Protesters rally against the Brexit referendum.

Jew Vs. Jew, Brit Vs. Brit, No One Agrees on Brexit

As Britain’s referendum on whether to leave the European Union crept closer over the past few weeks, it became more and more clearly a question upon which the country — as well as its Jewish community — was sharply divided.

“I’m honestly can’t stop crying,” Rebecca Filer, a Jewish student at the University of Bristol, said on Twitter Friday.

The Board of Deputies of British Jews said in a statement Friday that although it had not taken a position on the EU referendum, it recognized that the U.K.’s decision to withdraw would “undoubtedly” change the organization’s relationships with the EU.

However, it said it will continue to work to promote Jewish issues internationally, as well as continue its “strong bonds of friendship and support” with European Jewish communities.

“The referendum campaign has at times been divisive and bruising, but we hope that the country will now come together, address the causes of disenchantment and remain committed to being an inclusive and affirmative place for all parts of our society,” Richard Verber, the senior vice president of the board, said.

One reason many Jewish institutions elected not to take a position on the issue was because a significant number of British Jews fell within each camp. Though it is unclear how Jews ended up voting, a poll by the Jewish Chronicle last month revealed that 49 percent supported remaining within the European Union, 34 percent supported Brexit, and the rest were undecided.

British Member of European Parliament Daniel Hannan, who is Jewish, strongly supported leaving the EU, writing on Twitter that he “felt proud to be British this morning.”

Jeremy Newmark, a member of the executive of the Jewish Labor Movement, told the Times of Israel that the Leave vote “gives British Jewry and European Jewry huge cause for concern.”

Newmark said the move is likely to lead to a surge in support for racist and nationalist parties.

“The collapse of the EU itself is a real possibility on the table,” he said.

On Friday morning, the editor of the Jewish Chronicle announced his support for the United Kingdom’s decision to leave the EU.

“Our freedom from the EU will make extremism less, not more, likely, as the pressure cooker is released,” Stephen Pollard wrote in the newspaper.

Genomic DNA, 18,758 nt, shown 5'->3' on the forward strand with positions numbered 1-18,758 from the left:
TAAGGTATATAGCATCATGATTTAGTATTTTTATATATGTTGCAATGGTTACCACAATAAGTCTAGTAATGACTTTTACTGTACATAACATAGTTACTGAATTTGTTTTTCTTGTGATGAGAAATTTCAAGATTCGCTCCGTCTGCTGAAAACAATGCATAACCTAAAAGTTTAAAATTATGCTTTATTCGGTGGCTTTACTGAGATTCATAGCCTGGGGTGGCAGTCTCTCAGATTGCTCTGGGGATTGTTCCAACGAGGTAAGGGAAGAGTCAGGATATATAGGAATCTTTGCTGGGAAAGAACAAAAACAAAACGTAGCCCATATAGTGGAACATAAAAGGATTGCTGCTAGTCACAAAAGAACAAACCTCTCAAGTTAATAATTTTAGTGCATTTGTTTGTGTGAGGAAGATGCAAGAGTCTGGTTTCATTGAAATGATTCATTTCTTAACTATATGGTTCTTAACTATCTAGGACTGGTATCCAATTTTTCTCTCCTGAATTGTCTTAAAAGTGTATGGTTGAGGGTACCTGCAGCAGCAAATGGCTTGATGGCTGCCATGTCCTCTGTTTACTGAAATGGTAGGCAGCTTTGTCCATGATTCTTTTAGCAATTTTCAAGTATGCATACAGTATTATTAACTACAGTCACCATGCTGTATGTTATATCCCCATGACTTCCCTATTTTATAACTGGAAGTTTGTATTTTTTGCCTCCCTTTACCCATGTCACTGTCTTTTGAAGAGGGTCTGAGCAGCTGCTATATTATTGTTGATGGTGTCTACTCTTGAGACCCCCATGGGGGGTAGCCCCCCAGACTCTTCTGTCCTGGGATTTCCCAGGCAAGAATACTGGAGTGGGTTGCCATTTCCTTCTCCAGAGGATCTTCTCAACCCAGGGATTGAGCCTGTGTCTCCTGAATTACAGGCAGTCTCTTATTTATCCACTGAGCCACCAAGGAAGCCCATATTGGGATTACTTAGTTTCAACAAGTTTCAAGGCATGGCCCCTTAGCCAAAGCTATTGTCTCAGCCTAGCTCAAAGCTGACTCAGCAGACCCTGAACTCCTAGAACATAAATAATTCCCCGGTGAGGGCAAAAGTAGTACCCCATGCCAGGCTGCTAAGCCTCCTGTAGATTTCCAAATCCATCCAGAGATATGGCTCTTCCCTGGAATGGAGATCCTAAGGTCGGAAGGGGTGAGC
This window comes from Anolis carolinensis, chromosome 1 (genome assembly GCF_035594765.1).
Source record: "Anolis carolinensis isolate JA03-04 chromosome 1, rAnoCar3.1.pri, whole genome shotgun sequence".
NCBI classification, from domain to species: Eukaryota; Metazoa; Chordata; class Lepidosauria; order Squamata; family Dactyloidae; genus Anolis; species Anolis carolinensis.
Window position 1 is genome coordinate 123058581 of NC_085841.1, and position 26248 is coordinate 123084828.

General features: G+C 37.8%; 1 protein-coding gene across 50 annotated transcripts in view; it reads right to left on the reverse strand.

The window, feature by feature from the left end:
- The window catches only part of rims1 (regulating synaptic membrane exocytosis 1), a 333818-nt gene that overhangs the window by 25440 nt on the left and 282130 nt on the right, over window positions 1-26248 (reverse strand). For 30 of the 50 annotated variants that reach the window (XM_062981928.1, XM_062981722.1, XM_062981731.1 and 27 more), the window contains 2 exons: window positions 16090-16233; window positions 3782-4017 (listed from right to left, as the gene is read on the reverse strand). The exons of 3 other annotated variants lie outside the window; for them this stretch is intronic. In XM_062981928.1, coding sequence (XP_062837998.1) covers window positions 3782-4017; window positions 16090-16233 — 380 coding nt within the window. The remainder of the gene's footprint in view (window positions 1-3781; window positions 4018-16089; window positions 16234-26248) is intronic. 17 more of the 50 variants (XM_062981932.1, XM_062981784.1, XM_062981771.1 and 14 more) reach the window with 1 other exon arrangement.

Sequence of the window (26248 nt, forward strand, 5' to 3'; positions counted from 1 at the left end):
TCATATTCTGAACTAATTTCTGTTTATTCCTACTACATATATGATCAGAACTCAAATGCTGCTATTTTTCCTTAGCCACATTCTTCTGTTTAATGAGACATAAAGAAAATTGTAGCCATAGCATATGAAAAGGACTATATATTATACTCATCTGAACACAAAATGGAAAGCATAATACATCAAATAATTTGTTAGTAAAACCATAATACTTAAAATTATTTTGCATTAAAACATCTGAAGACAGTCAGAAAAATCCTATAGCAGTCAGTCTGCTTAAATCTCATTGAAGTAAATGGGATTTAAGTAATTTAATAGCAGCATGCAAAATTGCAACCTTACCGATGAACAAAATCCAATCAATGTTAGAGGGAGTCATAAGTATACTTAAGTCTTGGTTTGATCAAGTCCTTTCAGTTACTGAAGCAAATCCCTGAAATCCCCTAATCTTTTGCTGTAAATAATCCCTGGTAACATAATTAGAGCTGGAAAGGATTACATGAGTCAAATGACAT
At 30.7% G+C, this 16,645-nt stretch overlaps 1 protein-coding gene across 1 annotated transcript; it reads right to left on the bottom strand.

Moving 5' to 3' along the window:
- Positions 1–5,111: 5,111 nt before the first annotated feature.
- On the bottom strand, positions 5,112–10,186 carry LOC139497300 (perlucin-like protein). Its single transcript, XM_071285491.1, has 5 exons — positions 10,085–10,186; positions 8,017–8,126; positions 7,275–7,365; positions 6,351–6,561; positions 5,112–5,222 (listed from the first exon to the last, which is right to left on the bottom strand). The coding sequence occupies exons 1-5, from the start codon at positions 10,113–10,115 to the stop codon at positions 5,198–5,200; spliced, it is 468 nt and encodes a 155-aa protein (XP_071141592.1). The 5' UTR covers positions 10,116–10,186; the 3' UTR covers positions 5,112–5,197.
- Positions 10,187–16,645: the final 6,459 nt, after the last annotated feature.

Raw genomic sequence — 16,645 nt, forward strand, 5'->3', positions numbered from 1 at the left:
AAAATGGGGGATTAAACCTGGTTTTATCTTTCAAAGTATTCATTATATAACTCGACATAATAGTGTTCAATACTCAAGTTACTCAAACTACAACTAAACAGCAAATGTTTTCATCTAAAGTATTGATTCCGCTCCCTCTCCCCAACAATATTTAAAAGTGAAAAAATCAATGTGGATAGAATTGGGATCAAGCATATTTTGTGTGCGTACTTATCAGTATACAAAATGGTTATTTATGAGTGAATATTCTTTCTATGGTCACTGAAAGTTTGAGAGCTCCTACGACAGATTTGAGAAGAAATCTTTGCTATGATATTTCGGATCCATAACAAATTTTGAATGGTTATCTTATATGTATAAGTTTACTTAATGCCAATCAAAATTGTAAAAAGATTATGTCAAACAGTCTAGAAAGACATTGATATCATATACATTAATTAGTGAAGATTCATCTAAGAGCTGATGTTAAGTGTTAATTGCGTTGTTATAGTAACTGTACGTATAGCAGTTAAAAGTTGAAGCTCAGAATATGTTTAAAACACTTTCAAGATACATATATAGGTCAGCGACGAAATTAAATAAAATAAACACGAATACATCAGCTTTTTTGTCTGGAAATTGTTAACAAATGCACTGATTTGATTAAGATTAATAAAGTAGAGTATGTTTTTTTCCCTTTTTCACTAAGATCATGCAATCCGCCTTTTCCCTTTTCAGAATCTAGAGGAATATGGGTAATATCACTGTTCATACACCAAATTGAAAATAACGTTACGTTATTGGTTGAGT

Nearly 52 percent of the United Kingdom voted for “Brexit” in the referendum on Thursday. The U.K. will negotiate its exit from the EU over the next two years, and Prime Minister David Cameron has resigned from office effective in October. However, a petition to the British Parliament demanding a second referendum has already garnered the necessary 100,000 signatures in order to be reviewed, arguing the margin was too close in a vote with more than 70 percent of registered voters participating.

Pollard argued that Britain’s decision reflects a desire by Britons to regain control of their politics, not a statement against immigrants, or the Jews.

Rampant nationalism and anti-immigrant rhetoric inside the Brexit camp inspired fear in many in the British Jewish community. The United Kingdom Independence Party, which has had its reputation blemished by accusations of racism and xenophobia, was one of the leaders of the movement.

But Pollard argues extremism in Britain is the result of “Eurofanatical” leaders throughout an EU that “treats its voters with contempt.” An independent Britain will be more able to protect Jewish interests, he said.

Due to the uncertainty brought by the results of the referendum, the British currency dropped to its lowest value in 31 years and the Financial Times Stock Exchange lost over 100 billion pounds in value in the worst day for the market since the financial crisis in 2008, according to British newspaper The Independent.

In the hours following the results of the referendum, government officials in Scotland announced there would likely be another attempt at Scottish independence, and Northern Ireland plans to schedule a vote on reuniting with Ireland. Both countries voted to remain within the EU.

Additionally, right-wing politicians in the Netherlands and France have called for their own nations to vote on whether to continue their EU memberships.

In the end, Britain’s Jews — and their fellow countrymen — are riven by the same explosive feelings of uncertainty and pride.

“Whether you think, as I do, that today is a wonderful day, when our country has decided to return to self-government, or you think it a political and economic disaster, as many others do – the fact of our religion is entirely irrelevant,” Pollard said.

Contact Drew Gerber at gerber@forward.com or on Twitter, @dagerber

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